Pharmaceutical

Hip implant lawsuits mount in Canada and US

Class action lawsuits against the makers of hip replacement systems are mounting in Canada as well as the United States. Different hip implant manufacturers are named in the lawsuits, and some of the plaintiffs allege that their hip replacement surgery made them feel worse, not better.

At least four class action lawsuits have been filed against various artificial hip manufacturers in Canada and several others have been filed in the United States, all alleging the hip implants are defective and require revision surgery to remove and replace the devices.

Most lawsuits are focused on a newer version of implants that some say were allowed to be sold before they were adequately tested. Traditional hip implants are made with ceramic or plastic parts, but newer versions are made with all metal parts. While designed to be more durable and withstand more wear and tear than implants made with other materials, some of the all-metal implants have shown a disappointing track record, failing at a faster rate than devices made with plastic or ceramic parts.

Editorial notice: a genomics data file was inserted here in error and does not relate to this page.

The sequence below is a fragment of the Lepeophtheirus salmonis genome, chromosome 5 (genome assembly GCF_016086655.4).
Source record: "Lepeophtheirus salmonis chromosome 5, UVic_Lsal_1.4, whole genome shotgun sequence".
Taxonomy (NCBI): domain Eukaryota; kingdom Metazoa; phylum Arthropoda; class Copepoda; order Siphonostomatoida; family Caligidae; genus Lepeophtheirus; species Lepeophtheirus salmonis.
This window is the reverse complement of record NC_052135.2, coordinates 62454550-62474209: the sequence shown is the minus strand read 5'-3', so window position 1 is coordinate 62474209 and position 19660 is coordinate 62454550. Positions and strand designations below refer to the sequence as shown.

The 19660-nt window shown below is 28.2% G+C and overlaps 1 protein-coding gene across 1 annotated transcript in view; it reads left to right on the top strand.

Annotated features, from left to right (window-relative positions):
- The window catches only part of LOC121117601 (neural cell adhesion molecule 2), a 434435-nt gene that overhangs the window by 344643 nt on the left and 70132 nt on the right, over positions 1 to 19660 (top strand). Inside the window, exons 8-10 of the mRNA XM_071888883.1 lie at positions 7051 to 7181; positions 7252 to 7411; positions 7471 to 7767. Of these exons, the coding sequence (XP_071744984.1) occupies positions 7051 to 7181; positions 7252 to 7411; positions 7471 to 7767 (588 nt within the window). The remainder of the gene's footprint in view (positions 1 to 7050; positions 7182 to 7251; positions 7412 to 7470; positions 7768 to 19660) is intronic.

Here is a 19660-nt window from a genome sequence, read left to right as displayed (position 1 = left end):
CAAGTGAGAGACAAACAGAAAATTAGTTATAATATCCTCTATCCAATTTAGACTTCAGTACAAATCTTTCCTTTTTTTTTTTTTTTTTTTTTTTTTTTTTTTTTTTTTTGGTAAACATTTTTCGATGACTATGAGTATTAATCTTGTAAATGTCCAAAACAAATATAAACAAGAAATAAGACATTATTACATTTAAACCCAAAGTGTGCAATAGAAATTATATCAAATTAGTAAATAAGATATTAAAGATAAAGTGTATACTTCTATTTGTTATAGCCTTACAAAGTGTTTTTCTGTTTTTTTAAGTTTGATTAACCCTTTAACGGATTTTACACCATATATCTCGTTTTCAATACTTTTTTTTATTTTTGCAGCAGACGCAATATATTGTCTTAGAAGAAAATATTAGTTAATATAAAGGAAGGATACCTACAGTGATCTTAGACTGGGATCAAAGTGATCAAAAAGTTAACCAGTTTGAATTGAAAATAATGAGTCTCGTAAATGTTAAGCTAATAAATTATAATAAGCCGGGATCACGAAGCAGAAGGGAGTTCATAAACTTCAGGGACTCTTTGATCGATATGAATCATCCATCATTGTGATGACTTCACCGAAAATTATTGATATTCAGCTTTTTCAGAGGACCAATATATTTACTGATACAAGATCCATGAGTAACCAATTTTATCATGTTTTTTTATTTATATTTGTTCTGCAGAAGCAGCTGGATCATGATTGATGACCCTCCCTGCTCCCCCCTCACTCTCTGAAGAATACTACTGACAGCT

Some critics put blame on regulators who rush approvals on new devices that are similar to ones already on the market. Both Health Canada and the Food and Drug Administration (FDA) in the United States have accelerated approval processes that have allowed these newer hip implants on the market without clinical trials to test for safety and efficacy. As a result, the general population becomes a test market without its consent.

Unlike with clinical trials, tracking problems with specific medical devices is difficult, especially when the situation is not controlled. No joint registry exists in the United States, and the registry in Canada is optional. When problems are eventually identified with a specific device, recalls are often ordered. Health Canada has reported that of the 33 medical device manufacturers with active licenses, 12 have conducted recalls related to hip replacements in the past five years.

Regulators say the expedited approval process for so-called moderate-risk medical devices gets innovative medical devices on the market faster and speeds technological advances. But is it worth it when the quality of human life is at stake?

Source: CBC